The scenarios in today's Gospel Reading are not meant to instill fear nor are they literal “predictions” about the end of the world as doomsayers often contend. They are apocalyptic images commonly employed in Jesus' time and of the early Christians to describe the eschatological coming of the Lord without designating any time and date. Earlier on, Jesus gave similar descriptions to His disciples regarding the destruction of Jerusalem, the destiny of those in the early Church and the coming of the Last Judgment (rf Mt 24:1-35). They are meant to be warnings of things destined to come so that those who hear and believe will be prepared.
Two thousand years have passed, does this apocalyptic warning still apply? What if instead of “in the days before the flood” it is now “in the days after the flood”, and we are still “eating and drinking, marrying and giving in marriage” (Mt 24:37-38)? As we no longer feel the tension of Jesus' coming as the early Christians did, we often pay lip service in our daily prayers to a fundamental element of our faith, that is, Christ will come again to judge the living and the dead. Unlike Jesus' disciples who want to know “when are these things to happen?” (Mt 24:3), many of us now are not interested to know anymore but simply carry on with our daily living in the stupor of comfort and pleasure.
Almost everyone has experiences of frustrations and impatience in waiting. In our modern world that demands instant gratification, waiting often leads to anxiety for some; and to most of us, is a waste of time. Prolonged waiting will not only dissipate the once enthusiastic anticipation but will make doubtful the belief of the expected outcome. This negative experience is vastly different from the biblical concept of “waiting for the Lord”. Even King David, who had shown evident impatience with God, “How long, O Lord? . . .” (Ps 13:1-2), later made correction to his attitude and said, “Be still before the Lord and wait patiently for Him, do not fret . . .” (Ps 37:7). Throughout the Old Testament, the wait for the coming of the Messiah does not result in boredom or disheartenment. On the contrary, those who remain faithful experienced joy, hope and peace — “I believe that I shall see the goodness of the Lord in the land of the living. Wait for the Lord, be strong and let your heart take courage; wait for the Lord” (Ps 27:13-14); “It is good that one should wait quietly for the salvation of the Lord” (Lam 3:26).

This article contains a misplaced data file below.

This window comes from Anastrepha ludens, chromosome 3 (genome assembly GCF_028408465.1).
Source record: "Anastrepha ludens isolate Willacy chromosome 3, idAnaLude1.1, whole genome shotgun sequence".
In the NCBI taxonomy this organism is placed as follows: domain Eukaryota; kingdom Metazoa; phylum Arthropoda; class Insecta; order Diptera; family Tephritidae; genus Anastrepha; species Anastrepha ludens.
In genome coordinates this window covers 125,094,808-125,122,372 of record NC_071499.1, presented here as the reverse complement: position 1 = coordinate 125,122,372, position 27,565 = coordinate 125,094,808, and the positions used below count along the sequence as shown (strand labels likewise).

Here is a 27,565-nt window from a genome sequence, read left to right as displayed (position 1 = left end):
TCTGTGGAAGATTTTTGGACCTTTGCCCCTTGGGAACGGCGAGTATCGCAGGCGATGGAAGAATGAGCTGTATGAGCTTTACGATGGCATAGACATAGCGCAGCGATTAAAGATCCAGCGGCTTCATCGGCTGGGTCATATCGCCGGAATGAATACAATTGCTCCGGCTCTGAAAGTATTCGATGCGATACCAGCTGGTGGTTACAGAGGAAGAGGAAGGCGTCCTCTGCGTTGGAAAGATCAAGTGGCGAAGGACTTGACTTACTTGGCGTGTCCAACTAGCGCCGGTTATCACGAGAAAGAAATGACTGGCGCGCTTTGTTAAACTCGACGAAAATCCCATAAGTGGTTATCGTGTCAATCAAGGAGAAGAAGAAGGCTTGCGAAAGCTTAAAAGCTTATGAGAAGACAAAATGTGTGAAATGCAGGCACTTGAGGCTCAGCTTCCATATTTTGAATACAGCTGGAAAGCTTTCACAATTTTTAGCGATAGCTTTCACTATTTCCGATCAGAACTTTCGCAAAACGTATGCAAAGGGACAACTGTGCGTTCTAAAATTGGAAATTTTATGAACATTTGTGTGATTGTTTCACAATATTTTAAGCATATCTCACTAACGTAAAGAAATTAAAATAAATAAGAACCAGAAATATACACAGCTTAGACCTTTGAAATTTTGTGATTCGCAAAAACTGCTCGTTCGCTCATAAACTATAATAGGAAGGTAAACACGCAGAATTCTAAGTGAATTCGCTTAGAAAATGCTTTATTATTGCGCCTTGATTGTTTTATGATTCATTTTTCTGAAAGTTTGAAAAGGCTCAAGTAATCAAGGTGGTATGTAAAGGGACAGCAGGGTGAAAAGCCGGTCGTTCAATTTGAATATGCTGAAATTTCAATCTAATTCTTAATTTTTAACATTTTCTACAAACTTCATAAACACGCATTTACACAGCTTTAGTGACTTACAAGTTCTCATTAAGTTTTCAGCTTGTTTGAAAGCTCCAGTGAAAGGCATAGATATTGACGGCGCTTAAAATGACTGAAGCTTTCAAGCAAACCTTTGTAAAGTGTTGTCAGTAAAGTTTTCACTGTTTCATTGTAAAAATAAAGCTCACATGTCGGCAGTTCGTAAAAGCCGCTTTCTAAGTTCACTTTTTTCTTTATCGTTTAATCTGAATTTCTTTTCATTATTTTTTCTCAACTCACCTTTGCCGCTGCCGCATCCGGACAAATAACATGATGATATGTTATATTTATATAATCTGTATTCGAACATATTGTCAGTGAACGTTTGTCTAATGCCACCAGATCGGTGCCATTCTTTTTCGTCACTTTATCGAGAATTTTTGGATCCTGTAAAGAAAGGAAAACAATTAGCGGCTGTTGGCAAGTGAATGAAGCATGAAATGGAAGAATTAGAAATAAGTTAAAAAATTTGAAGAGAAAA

As Christians, we too, should adopt the biblical mode of waiting, not a lethargic passivity but a devout and patient endurance. This “quiet” activity should not let us lose sight of the spiritual reality and give in to apathy or laxity. In fact, waiting can become a positive experience if we put ourselves in peaceful trust of the Lord. St. Paul often uses the word “eagerly” when referring to the waiting of Christ's Second Coming (rf 1Cor 1:7; Gal 5:5; Rom 8:19, 25; Phil 3:20-21); but eagerness does not imply impatience. In fact, eagerness and patience are the paradoxical qualities of this waiting. It entails a fervent yearning accompanied by prayers and watchfulness.
True that no one knows about the day and the hour of the Lord's coming, a secret guarded by the Father only. The Son's mission is to save the world and gives warnings of His sudden appearance. Let not this suddenness catch us off guard; let not our regrets be “If only I listen . . . if only I believe . . . if only I have prepared . . .” and let not Jesus' exhortation — stay awake, be prepared, watch and be ready — falls on deaf ears and dull hearts today.